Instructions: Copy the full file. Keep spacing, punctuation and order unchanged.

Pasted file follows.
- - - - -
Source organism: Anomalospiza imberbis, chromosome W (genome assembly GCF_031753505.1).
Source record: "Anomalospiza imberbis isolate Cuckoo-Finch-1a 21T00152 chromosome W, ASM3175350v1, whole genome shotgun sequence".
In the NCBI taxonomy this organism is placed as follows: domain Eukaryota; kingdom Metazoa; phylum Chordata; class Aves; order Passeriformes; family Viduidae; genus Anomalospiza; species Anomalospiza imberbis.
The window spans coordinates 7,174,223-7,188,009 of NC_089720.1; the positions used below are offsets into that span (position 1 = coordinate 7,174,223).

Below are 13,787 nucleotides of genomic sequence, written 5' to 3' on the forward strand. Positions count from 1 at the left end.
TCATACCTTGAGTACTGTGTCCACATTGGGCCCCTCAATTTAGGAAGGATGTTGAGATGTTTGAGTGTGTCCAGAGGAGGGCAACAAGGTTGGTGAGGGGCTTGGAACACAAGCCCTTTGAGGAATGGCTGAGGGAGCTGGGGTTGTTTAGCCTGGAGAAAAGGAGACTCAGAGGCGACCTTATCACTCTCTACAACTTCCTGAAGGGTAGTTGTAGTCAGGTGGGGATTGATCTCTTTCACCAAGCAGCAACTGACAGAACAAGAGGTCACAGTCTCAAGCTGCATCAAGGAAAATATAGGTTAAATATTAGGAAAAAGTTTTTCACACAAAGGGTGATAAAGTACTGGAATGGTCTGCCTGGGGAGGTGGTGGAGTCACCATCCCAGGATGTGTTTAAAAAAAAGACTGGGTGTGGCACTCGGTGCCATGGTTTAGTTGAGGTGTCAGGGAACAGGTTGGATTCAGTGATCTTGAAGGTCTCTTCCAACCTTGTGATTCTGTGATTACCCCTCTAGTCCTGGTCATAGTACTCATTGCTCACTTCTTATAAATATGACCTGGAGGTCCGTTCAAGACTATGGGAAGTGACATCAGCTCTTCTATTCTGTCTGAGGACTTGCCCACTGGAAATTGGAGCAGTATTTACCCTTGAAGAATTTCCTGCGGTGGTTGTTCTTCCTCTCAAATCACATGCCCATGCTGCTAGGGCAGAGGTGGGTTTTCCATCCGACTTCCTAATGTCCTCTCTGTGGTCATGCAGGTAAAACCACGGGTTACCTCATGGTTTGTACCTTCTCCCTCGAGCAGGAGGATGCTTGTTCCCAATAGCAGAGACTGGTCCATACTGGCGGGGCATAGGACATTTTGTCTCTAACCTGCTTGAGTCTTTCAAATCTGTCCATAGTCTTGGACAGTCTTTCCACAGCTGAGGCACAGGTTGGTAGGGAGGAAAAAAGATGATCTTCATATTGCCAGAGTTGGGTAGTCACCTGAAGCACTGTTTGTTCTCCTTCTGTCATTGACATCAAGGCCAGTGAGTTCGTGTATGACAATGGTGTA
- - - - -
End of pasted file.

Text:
Source organism: Anomalospiza imberbis, chromosome W (genome assembly GCF_031753505.1).
Source record: "Anomalospiza imberbis isolate Cuckoo-Finch-1a 21T00152 chromosome W, ASM3175350v1, whole genome shotgun sequence".
In the NCBI taxonomy this organism is placed as follows: domain Eukaryota; kingdom Metazoa; phylum Chordata; class Aves; order Passeriformes; family Viduidae; genus Anomalospiza; species Anomalospiza imberbis.
The window spans coordinates 7,174,223-7,188,009 of NC_089720.1; the positions used below are offsets into that span (position 1 = coordinate 7,174,223).

Below are 13,787 nucleotides of genomic sequence, written 5' to 3' on the forward strand. Positions count from 1 at the left end.
TCATACCTTGAGTACTGTGTCCACATTGGGCCCCTCAATTTAGGAAGGATGTTGAGATGTTTGAGTGTGTCCAGAGGAGGGCAACAAGGTTGGTGAGGGGCTTGGAACACAAGCCCTTTGAGGAATGGCTGAGGGAGCTGGGGTTGTTTAGCCTGGAGAAAAGGAGACTCAGAGGCGACCTTATCACTCTCTACAACTTCCTGAAGGGTAGTTGTAGTCAGGTGGGGATTGATCTCTTTCACCAAGCAGCAACTGACAGAACAAGAGGTCACAGTCTCAAGCTGCATCAAGGAAAATATAGGTTAAATATTAGGAAAAAGTTTTTCACACAAAGGGTGATAAAGTACTGGAATGGTCTGCCTGGGGAGGTGGTGGAGTCACCATCCCAGGATGTGTTTAAAAAAAAGACTGGGTGTGGCACTCGGTGCCATGGTTTAGTTGAGGTGTCAGGGAACAGGTTGGATTCAGTGATCTTGAAGGTCTCTTCCAACCTTGTGATTCTGTGATTACCCCTCTAGTCCTGGTCATAGTACTCATTGCTCACTTCTTATAAATATGACCTGGAGGTCCGTTCAAGACTATGGGAAGTGACATCAGCTCTTCTATTCTGTCTGAGGACTTGCCCACTGGAAATTGGAGCAGTATTTACCCTTGAAGAATTTCCTGCGGTGGTTGTTCTTCCTCTCAAATCACATGCCCATGCTGCTAGGGCAGAGGTGGGTTTTCCATCCGACTTCCTAATGTCCTCTCTGTGGTCATGCAGGTAAAACCACGGGTTACCTCATGGTTTGTACCTTCTCCCTCGAGCAGGAGGATGCTTGTTCCCAATAGCAGAGACTGGTCCATACTGGCGGGGCATAGGACATTTTGTCTCTAACCTGCTTGAGTCTTTCAAATCTGTCCATAGTCTTGGACAGTCTTTCCACAGCTGAGGCACAGGTTGGTAGGGAGGAAAAAAGATGATCTTCATATTGCCAGAGTTGGGTAGTCACCTGAAGCACTGTTTGTTCTCCTTCTGTCATTGACATCAAGGCCAGTGAGTTCGTGTATGACAATGGTGTA